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What A Self-Taught, Semi-Pro Drag Boat Racer Has In Common With Self-Driving Developers

It might seem crazy that Mike Finnegan — host of one of America’s most popular car enthusiast shows — would sit down with Bryan Salesky, founder of one of the world’s largest self-driving technology companies, but it really isn’t. If car culture and automated vehicles are both going to thrive in the future, the two communities need to talk about how to make that happen.

I’ve been a car enthusiast my whole life, and I was skeptical of self-driving for a long time. Not of the technology, but of the hype. I buy the idea that new technologies can and should make our roads safer. I also hate driving in traffic. But about five years ago, a subset of self-driving “evangelists” began trumpeting not only its imminent arrival, but the end of private car ownership and human driving altogether.

This was not the future I was looking for.

It also didn’t seem very realistic. You don’t need to be Nostradamus to know that nothing happens overnight. From ships to trains, electricity, elevators and planes, world-changing inventions generally take decades to become ubiquitous. Invention is barely the end of the beginning. Someone has to build the business. People have to want it.

This renaissance man behind “Roadkill” and “Finnegan’s Garage” learns by doing. From his home base in Atlanta, Mike Finnegan (right) shares his take on the decline of apprenticeships and how self-driving technology could make drag racing safer.

Those people are us. If someone says I can have something “better” at the expense of something I love, well, that just doesn’t sit right with me.

In my future, I’m free to choose what I own and how I get there. I have more choices, and my choices are always improving. The car I buy will have better driver assistance. The self-driving taxi I ride in will become increasingly safer than I am and work in more of the places I want to go. Eventually I won’t think twice about sleeping in the back of my self-driving car.

I want safety and freedom, and there’s no reason the two should conflict, unless you listen to those with a different agenda. That technology should serve us. We build it. We vote for it with our dollars. We have a choice in whose self-driving technology we welcome onto our roads. I want it to be from people who share my values.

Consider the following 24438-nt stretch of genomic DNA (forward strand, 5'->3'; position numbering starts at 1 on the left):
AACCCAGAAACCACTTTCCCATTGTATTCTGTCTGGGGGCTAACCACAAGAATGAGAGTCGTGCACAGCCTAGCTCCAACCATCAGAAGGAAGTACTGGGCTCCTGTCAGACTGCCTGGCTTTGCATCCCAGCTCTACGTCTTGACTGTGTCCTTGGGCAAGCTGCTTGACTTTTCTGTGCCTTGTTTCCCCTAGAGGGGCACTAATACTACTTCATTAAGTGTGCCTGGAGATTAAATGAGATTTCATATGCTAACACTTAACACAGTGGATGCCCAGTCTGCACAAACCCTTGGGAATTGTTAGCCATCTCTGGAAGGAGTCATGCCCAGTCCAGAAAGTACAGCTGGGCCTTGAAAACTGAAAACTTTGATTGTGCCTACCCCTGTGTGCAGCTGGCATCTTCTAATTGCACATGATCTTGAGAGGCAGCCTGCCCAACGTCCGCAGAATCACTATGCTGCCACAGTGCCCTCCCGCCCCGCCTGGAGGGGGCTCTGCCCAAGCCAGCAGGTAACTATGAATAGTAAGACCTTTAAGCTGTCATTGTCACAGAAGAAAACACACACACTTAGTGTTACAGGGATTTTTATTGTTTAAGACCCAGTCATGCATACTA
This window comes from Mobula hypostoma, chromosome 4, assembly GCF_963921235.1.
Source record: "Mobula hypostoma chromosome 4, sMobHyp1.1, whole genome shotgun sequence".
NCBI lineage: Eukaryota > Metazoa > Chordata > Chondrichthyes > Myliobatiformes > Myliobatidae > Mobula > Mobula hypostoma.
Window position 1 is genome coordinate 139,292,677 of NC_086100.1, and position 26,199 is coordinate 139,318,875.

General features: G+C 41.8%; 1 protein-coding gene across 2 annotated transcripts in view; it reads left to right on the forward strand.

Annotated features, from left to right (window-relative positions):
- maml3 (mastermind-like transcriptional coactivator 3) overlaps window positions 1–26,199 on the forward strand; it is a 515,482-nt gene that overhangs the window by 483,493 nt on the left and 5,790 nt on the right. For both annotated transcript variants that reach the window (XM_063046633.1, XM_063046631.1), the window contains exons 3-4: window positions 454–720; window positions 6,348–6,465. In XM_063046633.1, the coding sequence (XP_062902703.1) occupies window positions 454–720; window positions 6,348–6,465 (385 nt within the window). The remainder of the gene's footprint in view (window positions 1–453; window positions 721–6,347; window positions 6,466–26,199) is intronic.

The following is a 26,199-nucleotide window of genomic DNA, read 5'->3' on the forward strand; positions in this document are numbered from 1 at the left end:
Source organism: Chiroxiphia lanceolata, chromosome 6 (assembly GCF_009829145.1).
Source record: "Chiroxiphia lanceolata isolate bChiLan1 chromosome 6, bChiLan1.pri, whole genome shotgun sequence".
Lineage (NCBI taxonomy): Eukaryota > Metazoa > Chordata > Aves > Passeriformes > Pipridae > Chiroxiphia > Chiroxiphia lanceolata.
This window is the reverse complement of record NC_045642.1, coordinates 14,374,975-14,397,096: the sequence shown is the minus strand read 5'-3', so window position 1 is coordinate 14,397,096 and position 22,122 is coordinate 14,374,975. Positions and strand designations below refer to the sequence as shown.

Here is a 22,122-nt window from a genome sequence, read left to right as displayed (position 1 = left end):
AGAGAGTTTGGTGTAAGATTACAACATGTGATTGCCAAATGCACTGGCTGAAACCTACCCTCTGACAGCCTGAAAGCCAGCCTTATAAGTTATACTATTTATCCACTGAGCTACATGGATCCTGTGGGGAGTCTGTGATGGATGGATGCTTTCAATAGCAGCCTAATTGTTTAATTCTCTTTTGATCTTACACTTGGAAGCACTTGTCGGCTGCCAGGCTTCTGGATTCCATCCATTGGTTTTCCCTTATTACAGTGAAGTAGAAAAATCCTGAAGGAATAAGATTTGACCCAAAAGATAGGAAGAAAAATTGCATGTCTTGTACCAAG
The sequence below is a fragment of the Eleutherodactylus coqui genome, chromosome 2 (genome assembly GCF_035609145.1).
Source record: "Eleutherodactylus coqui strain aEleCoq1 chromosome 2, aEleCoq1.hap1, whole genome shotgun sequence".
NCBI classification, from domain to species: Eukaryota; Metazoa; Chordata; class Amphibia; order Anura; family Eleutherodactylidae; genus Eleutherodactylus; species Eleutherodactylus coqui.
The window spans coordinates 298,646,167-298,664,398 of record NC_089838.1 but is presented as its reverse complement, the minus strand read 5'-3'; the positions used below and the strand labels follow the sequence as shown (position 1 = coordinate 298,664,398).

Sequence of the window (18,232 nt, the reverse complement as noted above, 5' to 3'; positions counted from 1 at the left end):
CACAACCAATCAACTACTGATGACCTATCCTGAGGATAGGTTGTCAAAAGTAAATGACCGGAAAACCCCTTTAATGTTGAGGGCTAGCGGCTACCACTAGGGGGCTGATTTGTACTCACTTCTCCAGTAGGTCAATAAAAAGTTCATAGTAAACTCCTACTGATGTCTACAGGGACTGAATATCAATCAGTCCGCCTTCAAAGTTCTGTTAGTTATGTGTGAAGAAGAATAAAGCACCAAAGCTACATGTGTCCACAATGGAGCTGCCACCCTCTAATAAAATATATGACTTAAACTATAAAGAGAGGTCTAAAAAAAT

Then in 2018 I had a very interesting conversation with Bryan Salesky. He didn’t try to sell me with a crazy launch date. He said things that made sense. I love driving. Self-driving is a hard problem. It’s going to take time. We’ve got to earn people’s trust. We’re not coming for your car.

We talked about how many people would love a self-driving option, but might be scared off by headlines about losing their cars. We talked about how safety isn’t a distant goal, but table stakes. We talked about how self-driving vehicles will coexist with human driven cars for a long time. We talked about how many people might be scared about automation and potential job loss.

These weren’t topics the self-driving community was openly talking about.

And then it clicked.

“What if,” Bryan asked, “we go out and talk to the people who care about these things as much as we do?”

We started making a list of potential guests for a podcast that didn’t exist yet, and Mike Finnegan was right at the top. No one’s ever going to take his car keys. His whole career is about making things that move better, faster and cooler. He’s self-taught, self-made, and believes in fixing things himself.

And like Bryan, he’s into really fast boats.

Two years later I got Finnegan on the phone. I explained that Bryan was a huge fan, and a few weeks later we were standing in Mike’s legendary garage with the man himself. The two of them hit it off before I could set up the recorder, and pretty soon Mike was explaining how dangerous it was to test his new boat build’s top speed with a person onboard, and Bryan was offering to automate it so Mike wouldn’t have to be.

But the most interesting part of the conversation was when they got philosophical about consumerism, and working with one’s hands.

“We need to fix things,” Finnegan says. “It’s a cultural thing… We want smaller, faster, lighter, cheaper things. And things get so cheap, you don’t repair them. You just throw them away and get another one.”

“To build real things,” Bryan adds, “you actually need people to know how to work with their hands, not just keyboards.”

It’s fascinating to hear two people with such different resumes agree on so much. Although there will undoubtedly be purists among hard-core enthusiasts and self-driving evangelists, the common ground between Mike and Bryan makes it clear to me the communities can and will co-exist, if the rational voices keep talking.

Which is a good lesson for us all.

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